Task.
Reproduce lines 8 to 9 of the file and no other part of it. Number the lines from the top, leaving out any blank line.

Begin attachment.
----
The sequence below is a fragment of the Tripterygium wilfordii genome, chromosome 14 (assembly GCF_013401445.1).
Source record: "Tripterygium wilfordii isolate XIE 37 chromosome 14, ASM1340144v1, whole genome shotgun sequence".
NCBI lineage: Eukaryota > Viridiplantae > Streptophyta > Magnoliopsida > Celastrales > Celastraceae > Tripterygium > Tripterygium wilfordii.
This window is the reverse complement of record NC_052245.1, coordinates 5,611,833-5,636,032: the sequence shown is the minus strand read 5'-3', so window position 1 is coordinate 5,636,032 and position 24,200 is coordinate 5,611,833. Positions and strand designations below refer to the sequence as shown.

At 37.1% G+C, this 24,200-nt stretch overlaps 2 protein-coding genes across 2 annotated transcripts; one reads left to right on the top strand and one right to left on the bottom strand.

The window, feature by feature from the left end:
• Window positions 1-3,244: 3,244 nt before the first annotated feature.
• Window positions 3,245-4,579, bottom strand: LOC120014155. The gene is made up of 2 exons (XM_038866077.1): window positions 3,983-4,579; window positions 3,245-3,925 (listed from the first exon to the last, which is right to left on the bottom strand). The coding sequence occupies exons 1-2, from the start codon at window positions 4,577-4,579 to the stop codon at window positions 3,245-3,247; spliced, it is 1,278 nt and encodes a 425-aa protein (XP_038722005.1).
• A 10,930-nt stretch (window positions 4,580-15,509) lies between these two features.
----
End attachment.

• Window positions 3,245-4,579, bottom strand: LOC120014155. The gene is made up of 2 exons (XM_038866077.1): window positions 3,983-4,579; window positions 3,245-3,925 (listed from the first exon to the last, which is right to left on the bottom strand). The coding sequence occupies exons 1-2, from the start codon at window positions 4,577-4,579 to the stop codon at window positions 3,245-3,247; spliced, it is 1,278 nt and encodes a 425-aa protein (XP_038722005.1).
• A 10,930-nt stretch (window positions 4,580-15,509) lies between these two features.